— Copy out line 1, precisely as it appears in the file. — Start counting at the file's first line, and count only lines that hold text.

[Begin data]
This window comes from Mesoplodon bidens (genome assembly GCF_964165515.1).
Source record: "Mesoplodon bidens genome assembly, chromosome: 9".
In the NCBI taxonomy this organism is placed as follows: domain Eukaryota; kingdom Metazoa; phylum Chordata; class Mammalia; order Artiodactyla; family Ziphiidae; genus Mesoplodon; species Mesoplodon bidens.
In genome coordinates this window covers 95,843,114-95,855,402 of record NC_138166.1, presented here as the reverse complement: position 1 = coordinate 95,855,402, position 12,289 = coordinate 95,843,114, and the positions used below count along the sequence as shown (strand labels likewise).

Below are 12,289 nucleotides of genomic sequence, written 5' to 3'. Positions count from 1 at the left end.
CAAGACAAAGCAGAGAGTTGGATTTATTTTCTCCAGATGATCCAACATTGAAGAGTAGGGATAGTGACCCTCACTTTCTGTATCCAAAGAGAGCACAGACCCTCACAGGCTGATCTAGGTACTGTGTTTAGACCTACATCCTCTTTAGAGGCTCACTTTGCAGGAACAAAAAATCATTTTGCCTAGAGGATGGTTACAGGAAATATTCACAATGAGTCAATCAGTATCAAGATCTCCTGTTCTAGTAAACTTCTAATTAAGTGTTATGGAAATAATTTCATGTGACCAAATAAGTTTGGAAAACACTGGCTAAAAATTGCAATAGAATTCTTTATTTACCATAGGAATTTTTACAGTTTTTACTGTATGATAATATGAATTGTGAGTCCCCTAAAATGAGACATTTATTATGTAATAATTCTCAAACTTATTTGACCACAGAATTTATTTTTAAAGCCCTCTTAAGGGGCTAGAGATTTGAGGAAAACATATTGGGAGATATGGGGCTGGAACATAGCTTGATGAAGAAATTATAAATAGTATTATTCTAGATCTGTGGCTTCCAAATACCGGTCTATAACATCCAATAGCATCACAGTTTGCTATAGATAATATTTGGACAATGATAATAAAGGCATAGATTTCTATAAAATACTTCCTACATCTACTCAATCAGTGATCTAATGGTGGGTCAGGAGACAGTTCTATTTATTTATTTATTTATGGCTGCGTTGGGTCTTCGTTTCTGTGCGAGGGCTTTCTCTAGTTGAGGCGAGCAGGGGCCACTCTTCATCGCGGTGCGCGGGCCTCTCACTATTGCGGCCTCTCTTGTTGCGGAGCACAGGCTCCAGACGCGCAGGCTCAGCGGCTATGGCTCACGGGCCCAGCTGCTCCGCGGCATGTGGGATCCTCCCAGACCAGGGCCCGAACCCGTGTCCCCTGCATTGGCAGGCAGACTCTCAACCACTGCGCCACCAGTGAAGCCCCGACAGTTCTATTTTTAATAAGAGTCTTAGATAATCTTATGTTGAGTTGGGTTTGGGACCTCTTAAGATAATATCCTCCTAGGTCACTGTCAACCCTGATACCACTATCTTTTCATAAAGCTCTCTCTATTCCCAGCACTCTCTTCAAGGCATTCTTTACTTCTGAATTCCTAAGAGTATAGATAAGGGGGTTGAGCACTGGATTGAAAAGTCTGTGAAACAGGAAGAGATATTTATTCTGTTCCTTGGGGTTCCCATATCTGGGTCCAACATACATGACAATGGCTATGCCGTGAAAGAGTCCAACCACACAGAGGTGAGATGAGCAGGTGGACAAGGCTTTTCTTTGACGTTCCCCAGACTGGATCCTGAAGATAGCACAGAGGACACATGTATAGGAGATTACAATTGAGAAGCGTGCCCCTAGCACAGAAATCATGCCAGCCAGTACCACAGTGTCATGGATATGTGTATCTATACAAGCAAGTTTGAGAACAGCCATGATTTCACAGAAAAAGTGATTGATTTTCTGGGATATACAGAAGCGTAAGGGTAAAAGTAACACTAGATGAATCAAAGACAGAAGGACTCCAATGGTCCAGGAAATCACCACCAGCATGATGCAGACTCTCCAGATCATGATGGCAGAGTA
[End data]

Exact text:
This window comes from Mesoplodon bidens (genome assembly GCF_964165515.1).